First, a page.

More rain while we were gone, so things are looking a little tropical, including the foot-high lawn. In peacock news, now we are thirteen—Debbie’s only child is still around, but Wanda’s down from 6 babies to 4. The big boys have dropped most of their train feathers, which are now woven into our wire fence like fringe. No sign of the cats lately. My brother and his family from KS are coming through tonight on their way to MN for the reunion of my dad's side of the family, so we’ll go for dinner at Mom’s. Mom’s having minor surgery on Tuesday, so we’ll miss my family’s reunion this year. I’ll have to start working in earnest soon, getting ready for a new, busy semester, but it is still summer, and Ray calls me the Queen of Procrastination, so for today at least, I’m planning to uphold my office…

Wednesday, July 16, 2008

[Evil] Mother Nature

We’re off tomorrow to the Black Hills for a little R & R and camping with Ray’s extended family, so this will be my last blog till I’m back next week.

It’ll be a challenge camping with Yogi (time for a puppy backpack?), but we’re looking forward to it. We’re also lucky to have family members coming from SD, TN, MN, and MD, so it’s quite a gathering of Remundites. Then Ray and Yogi will come back, and I’ll stay out there to for even more R & R with women friends for our annual Wimmin’s Campout.

The Wimmin’s Campouts have been fairly comedic in the recent past. We’re usually a group of 3-5. Our intention is always relaxation and camaraderie, but you know what they say about the road to hell…

In 2003, for example, we camped in Ponca, NE, in a little state park cabin. We sat by an evening fire listening to the beautiful, plaintive song of the whippoorwill. Several hours later, in the wee hours of the morning, we were four women desperately searching for a slingshot to silence the hideous bird’s obsessive, non-stop trilling. In the morning, Millie came screaming out of the shower, dog-sized cockroaches hot on her heels. You can go to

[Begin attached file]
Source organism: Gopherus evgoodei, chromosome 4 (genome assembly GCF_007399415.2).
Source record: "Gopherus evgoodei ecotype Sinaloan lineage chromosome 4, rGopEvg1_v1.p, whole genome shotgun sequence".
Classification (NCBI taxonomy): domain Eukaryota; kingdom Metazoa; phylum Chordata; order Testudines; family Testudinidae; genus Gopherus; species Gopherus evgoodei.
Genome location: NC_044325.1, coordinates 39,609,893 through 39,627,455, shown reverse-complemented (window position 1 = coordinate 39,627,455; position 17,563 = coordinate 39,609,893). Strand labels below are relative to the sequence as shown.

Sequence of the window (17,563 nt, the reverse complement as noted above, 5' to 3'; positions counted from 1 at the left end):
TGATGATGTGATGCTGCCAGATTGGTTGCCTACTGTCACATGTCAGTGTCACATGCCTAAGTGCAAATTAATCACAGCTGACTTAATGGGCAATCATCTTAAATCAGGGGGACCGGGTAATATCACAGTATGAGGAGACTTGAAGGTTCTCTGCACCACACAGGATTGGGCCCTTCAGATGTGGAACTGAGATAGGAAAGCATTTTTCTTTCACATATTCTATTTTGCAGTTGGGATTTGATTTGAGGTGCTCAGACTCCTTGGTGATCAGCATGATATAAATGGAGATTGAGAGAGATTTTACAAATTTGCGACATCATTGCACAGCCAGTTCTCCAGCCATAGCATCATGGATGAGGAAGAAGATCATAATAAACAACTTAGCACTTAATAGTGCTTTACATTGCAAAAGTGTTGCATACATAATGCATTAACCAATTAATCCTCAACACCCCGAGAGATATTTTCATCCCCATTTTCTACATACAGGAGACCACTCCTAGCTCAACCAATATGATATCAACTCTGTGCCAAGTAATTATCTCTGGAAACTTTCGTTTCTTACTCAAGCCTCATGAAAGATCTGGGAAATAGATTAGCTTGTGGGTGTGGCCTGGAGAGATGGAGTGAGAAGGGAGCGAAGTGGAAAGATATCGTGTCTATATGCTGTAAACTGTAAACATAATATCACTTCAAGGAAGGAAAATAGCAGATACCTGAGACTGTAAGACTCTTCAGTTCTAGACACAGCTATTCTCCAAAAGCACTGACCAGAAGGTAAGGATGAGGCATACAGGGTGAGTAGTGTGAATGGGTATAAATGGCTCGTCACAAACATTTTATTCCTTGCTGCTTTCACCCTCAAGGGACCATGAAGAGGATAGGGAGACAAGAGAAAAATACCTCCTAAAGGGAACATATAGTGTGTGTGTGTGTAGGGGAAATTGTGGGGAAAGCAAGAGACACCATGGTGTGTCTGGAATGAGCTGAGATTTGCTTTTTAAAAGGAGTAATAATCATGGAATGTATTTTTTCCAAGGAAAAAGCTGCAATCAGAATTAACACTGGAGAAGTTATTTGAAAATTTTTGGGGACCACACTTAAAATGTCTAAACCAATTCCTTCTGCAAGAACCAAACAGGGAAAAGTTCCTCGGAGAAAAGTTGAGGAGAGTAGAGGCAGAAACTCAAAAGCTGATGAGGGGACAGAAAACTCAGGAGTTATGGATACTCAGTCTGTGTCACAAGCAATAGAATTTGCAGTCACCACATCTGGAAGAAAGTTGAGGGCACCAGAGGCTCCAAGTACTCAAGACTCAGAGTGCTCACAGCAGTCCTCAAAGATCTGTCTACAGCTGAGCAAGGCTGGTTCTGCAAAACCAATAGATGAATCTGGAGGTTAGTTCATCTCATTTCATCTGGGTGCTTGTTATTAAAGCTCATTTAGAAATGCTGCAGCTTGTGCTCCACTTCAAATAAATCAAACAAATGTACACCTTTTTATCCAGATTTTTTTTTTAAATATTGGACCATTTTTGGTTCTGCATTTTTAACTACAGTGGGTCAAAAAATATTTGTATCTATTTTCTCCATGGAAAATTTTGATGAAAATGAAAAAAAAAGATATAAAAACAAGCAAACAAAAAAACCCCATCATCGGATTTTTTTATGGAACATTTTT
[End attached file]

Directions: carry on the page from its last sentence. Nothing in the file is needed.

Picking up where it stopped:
to read an amusing story about our adventures.

In 2004 we camped in Yankton, SD. There were six of us, we had an official mascot—a rubber rat we named Bonnie Rat—and we dealt nightly with a troop of marauding raccoons whose hostile midnight takeovers of our screenhouse (their initial aim was marshmallows) included noisy raccoon bickering. In 2006, we were back in Yankton, and the day we set up camp, the mercury climbed to a record-setting 108. It was all we could do to remain motionless until dark, when the temp dropped to a lovely 90+. After a sleepless night, we slid out of our tents on our own Wet Bananas of sweat, packed up, and went home to the AC. Last year, we cancelled due to bad knees, remodeling projects, moving, and the persistent, traumatic memories of the year before.

This year, Ray and I will be camping in cabins with the Remunds (thanks to Ray’s sister). The Wimmin’s Campout will be higher up in the Hills, also in a cabin (thanks to Dora). We had hoped to do some tent camping, too, but juggled schedules & plans got in our way. And although we’re all a little disappointed that we won’t have our amazing Wimmin’s tent city this year, perhaps the story of this year’s camping experience will be more about family, friendship & mirth, and less about Nature sending us home whiny, dehydrated, sleep-deprived, and with our prehensile tails tucked.

Saturday, July 12, 2008

Birthday Bliss

July 11 was my birthday—Cancer in western astrology, Gemini in my Vedic chart. I haven’t sensed any bad natal juju, and so far, 52 feels just fine. Some birthdays can be hell. There was my 10th, when I didn’t get the pony. Or my 15th, when I didn’t get the VW Bug. Or my 35th, when I sank into a depression caused by the strange “laying on of fat” in my new post-childbirth years (three kids cooked up and/or nursed between the ages of 21 and 31), horrifying new wrinkies around my eyes and mouth, and the fear that I would never accomplish anything substantial. At 52, though, I’ve smartened up. The tendency to “run to fat,” as my mom calls it, keeps us delicate northern-Europeanish flowers cozy in even the most brutal South Dakota winters. My wrinkies, I’ve decided, are a beautiful testament to the ease with which I smile. And I understand now that anything else I do in this lifetime will pale in comparison to the world-altering achievement of raising kids who are compassionate, funny, intelligent, generous human beings. Ah, the power of positive thinking.

But this was a good one, starting with a truly blissful day at Uncannery Row. All three peahens skulked about, Debbie just off the nest for her daily visit in the yard, the other two with chicks in tow—after all the commotion, Wanda has six chicks, Mimi has one left. The peacocks are molting now. Our three adult males will shed their trains, the long tail feathers, entirely in the space of a couple weeks, so each day we cruise the grounds for feathers. Then they’ll eat eat eat (they don’t eat much during breeding/display season) and over winter, they’ll grow bigger, better trains for next spring. This was Junior’s first year to grow train feathers (males mature at 2-3 years), and he had a pitiful excuse for a train, with an odd eye feather poking out here & there. But he’s scrappy, and I’ve witnessed some fantastic mid-air kickboxing between Junior and the other two males as they’ve jockeyed for position.